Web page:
EU investment facility idle …as Southern Africa struggles to come up with bankable projects

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By Magreth Nunuhe

Windhoek – Southern African countries are yet to come up with bankable projects to benefit from the European Commission’s generous 3.35 billion Euro investment plan in its partner countries in Africa and the European neighbourhood - two years after the Commission announced its intentions to do so.

The European Commission announced the ambitious External Investment Plan (EIP) in 2016 envisaged to boost investment and particularly contribute to sustainable development, poverty eradication and address specific socio-economic root causes of migration in host, transit and destination countries.

The EIP is the EU’s new plan to boost development, growth and jobs in Africa and encourages private companies to invest in the continent while mobilising private funding to fill the gap that public resources such as grants cannot fill. 

So far, the EU has launched the plan at the 7th EU-Nigeria Business Forum in Lagos in October, to strengthen existing partnerships by promoting inclusive growth, job creation and sustainable development. It will also tackle some of the root causes of irregular migration. 

The EIP has been necessitated by instability and conflicts in Africa and the EU neighbourhood, aggravated by the global economic crisis, which led to decline in foreign direct investment (FDI) and other private financial flows to developing countries since the 2008 financial crisis.

According to the EU, only 6% of overall FDI went to fragile countries as per the statistics of 2012.

Reduced access to finance for much-needed investment has also been exacerbated by on-going migration crisis as more people are on the move in Africa and in the EU neighbourhood.

With the 3.35 billion Euro from the EU budget and the European Development Fund, the EIP is to, inter alia, support social and economic infrastructure and SMEs by addressing obstacles to private investment, improve the way in which public funds are used and the way public authorities and private investors work together on investment projects.

It encourages investment in promoting inclusive growth, job creation and sustainable development and tackling some of the root causes of irregular migration.

Susan Lewis, Information and Communication Officer of the Delegation of European Union in Namibia, said Namibia, just like many other SADC countries, has not yet benefitted from the EIP facility as previous submissions have not been successful because they were not considered extensive enough. She added that further discussions between the EU and Namibia, together with the European Investment Bank and financial institutions were required to move forward.

The EIP further supports innovative guarantees and similar instruments in support of private investment, enabling the EIP to mobilise up to 44 billion Euro of investments to strengthen its partnership and promote a new model of participation of the private sector and contribute to achieving the Sustainable Development Goals (SDGs).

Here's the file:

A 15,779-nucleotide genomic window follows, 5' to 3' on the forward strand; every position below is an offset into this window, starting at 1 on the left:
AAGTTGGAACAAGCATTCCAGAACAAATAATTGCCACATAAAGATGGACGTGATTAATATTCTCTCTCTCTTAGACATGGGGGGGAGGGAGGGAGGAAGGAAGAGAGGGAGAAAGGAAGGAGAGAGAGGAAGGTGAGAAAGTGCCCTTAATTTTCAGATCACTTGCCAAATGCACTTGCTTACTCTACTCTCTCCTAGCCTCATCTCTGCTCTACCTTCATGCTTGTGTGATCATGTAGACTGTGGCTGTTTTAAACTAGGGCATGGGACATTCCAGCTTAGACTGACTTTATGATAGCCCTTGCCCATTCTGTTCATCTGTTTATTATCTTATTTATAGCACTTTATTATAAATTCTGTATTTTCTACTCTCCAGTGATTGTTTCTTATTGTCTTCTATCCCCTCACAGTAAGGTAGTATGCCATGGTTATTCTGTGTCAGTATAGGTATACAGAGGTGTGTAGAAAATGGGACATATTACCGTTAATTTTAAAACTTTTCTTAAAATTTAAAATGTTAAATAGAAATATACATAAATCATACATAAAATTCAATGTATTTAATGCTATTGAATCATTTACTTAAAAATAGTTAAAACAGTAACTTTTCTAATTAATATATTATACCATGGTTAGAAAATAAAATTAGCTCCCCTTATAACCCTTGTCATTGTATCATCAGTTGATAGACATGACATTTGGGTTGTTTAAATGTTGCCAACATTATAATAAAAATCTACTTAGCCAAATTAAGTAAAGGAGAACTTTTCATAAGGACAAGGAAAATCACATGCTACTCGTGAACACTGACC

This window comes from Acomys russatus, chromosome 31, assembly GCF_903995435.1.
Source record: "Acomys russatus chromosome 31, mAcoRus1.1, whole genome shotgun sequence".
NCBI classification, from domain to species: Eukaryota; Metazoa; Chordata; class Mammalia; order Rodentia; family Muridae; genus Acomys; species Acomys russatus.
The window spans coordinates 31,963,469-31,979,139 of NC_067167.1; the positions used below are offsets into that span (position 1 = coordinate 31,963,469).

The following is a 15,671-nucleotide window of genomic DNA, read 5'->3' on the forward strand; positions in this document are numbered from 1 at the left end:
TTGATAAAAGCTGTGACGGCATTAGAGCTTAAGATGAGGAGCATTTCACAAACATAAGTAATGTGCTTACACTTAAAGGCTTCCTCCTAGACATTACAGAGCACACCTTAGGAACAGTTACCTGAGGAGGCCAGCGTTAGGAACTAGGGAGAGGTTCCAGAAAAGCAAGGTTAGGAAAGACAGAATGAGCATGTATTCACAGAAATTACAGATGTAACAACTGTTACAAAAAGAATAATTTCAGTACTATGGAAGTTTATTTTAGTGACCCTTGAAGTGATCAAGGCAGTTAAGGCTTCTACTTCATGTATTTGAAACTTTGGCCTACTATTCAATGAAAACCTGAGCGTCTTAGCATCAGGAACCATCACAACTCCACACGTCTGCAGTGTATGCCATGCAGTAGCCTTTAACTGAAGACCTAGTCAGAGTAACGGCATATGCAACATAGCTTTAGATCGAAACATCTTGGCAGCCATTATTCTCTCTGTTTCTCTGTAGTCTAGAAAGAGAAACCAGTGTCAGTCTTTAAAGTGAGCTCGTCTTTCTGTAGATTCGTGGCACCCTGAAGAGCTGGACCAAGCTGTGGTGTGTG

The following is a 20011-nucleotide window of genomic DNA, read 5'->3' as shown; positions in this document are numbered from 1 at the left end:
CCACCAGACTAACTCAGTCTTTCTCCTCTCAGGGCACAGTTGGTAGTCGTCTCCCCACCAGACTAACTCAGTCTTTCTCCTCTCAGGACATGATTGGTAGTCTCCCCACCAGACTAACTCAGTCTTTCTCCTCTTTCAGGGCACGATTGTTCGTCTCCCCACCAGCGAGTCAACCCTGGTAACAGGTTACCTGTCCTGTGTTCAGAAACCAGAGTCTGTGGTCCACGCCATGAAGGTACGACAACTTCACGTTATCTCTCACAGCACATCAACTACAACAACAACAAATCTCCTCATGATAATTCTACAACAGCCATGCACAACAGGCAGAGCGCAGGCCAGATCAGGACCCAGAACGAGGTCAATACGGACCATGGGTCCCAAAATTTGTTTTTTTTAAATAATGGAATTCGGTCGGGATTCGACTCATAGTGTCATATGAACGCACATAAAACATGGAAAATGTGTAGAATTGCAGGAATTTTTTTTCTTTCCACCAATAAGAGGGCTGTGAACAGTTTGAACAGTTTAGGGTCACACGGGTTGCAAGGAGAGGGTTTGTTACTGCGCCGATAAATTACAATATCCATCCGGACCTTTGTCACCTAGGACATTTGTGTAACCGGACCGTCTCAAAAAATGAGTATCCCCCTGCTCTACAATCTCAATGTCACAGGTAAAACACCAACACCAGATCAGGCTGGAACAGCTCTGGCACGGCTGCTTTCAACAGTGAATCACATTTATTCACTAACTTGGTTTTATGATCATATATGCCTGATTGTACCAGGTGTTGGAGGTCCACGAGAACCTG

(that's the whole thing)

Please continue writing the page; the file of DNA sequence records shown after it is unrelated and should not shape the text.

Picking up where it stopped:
The EIP also offers a guarantee to the private sector to invest in contexts that are politically more risky than others and it addresses key factors that enable crowding-in private investment where investors would not otherwise go.

The public and private sectors are eligible to receive support through the EIP and can submit investment proposals under the investment windows and sign guarantee agreements with the Commission, subject to the relevant financial assessments being carried out by external, independent experts, for the Commission.

To qualify, applicants must be able to contribute to economic and social development, with a focus on sustainability and job creation, particularly for youth and women and address the root causes of irregular migration. They should also target socio-economic sectors, such as infrastructure including energy, water, transport, ICT, environment, social infrastructure, human capital and finance in favour of micro, small and medium-sized enterprises, while particular focus will be on private sector development.

Furthermore, applicants must maximise private sector leverage by addressing bottlenecks to investment, among others.

In addition, the Commission is to expand the EU budget guarantee under the European Investment Bank’s (EIB) External Lending Mandate by a total of 5.3 billion Euro and can thus lend up to 32.3 billion Euro under the EU guarantee between 2014 and 2020.

Some of the main challenges for developing countries remain to achieve inclusive and sustainable growth and creating jobs and the EIP will draw on these lessons and enable the EU, international financial institutions, donors, public authorities and the private sector to cooperate fully in a coordinated way.

The EIP also builds on the experience gained with the very successful Investment Plan for Europe, where its European Fund for Strategic Investments (EFSI) mobilised close to 116 billion Euro across 26 member states in less than a year and where more than 200,000 small and medium enterprises benefitted from the EFSI.

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